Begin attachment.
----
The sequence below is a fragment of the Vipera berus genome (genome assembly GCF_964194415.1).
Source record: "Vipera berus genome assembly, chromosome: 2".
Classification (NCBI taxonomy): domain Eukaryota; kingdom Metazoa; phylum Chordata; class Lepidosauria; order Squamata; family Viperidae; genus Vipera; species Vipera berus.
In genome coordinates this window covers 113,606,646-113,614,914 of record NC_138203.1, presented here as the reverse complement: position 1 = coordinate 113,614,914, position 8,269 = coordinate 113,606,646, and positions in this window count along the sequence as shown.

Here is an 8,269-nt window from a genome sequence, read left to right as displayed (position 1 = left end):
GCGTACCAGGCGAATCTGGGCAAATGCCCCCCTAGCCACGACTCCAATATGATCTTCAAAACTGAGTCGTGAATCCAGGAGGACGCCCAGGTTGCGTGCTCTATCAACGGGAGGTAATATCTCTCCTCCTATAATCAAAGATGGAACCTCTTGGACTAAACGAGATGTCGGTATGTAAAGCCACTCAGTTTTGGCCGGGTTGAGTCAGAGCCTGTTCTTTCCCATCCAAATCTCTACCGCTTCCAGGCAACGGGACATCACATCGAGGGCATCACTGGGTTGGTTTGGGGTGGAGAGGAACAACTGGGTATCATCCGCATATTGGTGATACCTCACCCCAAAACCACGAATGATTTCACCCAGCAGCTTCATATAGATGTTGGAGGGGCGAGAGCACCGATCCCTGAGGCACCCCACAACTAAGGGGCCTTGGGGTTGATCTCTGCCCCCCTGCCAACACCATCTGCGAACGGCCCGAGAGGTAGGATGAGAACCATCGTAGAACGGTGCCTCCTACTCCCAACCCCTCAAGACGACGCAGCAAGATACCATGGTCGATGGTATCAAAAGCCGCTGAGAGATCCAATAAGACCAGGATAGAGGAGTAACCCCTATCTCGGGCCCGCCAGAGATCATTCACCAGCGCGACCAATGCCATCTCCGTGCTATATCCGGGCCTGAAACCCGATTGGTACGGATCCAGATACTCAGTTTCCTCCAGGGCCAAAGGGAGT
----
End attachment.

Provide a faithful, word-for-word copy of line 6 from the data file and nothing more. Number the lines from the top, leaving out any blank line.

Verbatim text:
GCGTACCAGGCGAATCTGGGCAAATGCCCCCCTAGCCACGACTCCAATATGATCTTCAAAACTGAGTCGTGAATCCAGGAGGACGCCCAGGTTGCGTGCTCTATCAACGGGAGGTAATATCTCTCCTCCTATAATCAAAGATGGAACCTCTTGGACTAAACGAGATGTCGGTATGTAAAGCCACTCAGTTTTGGCCGGGTTGAGTCAGAGCCTGTTCTTTCCCATCCAAATCTCTACCGCTTCCAGGCAACGGGACATCACATCGAGGGCATCACTGGGTTGGTTTGGGGTGGAGAGGAACAACTGGGTATCATCCGCATATTGGTGATACCTCACCCCAAAACCACGAATGATTTCACCCAGCAGCTTCATATAGATGTTGGAGGGGCGAGAGCACCGATCCCTGAGGCACCCCACAACTAAGGGGCCTTGGGGTTGATCTCTGCCCCCCTGCCAACACCATCTGCGAACGGCCCGAGAGGTAGGATGAGAACCATCGTAGAACGGTGCCTCCTACTCCCAACCCCTCAAGACGACGCAGCAAGATACCATGGTCGATGGTATCAAAAGCCGCTGAGAGATCCAATAAGACCAGGATAGAGGAGTAACCCCTATCTCGGGCCCGCCAGAGATCATTCACCAGCGCGACCAATGCCATCTCCGTGCTATATCCGGGCCTGAAACCCGATTGGTACGGATCCAGATACTCAGTTTCCTCCAGGGCCAAAGGGAGT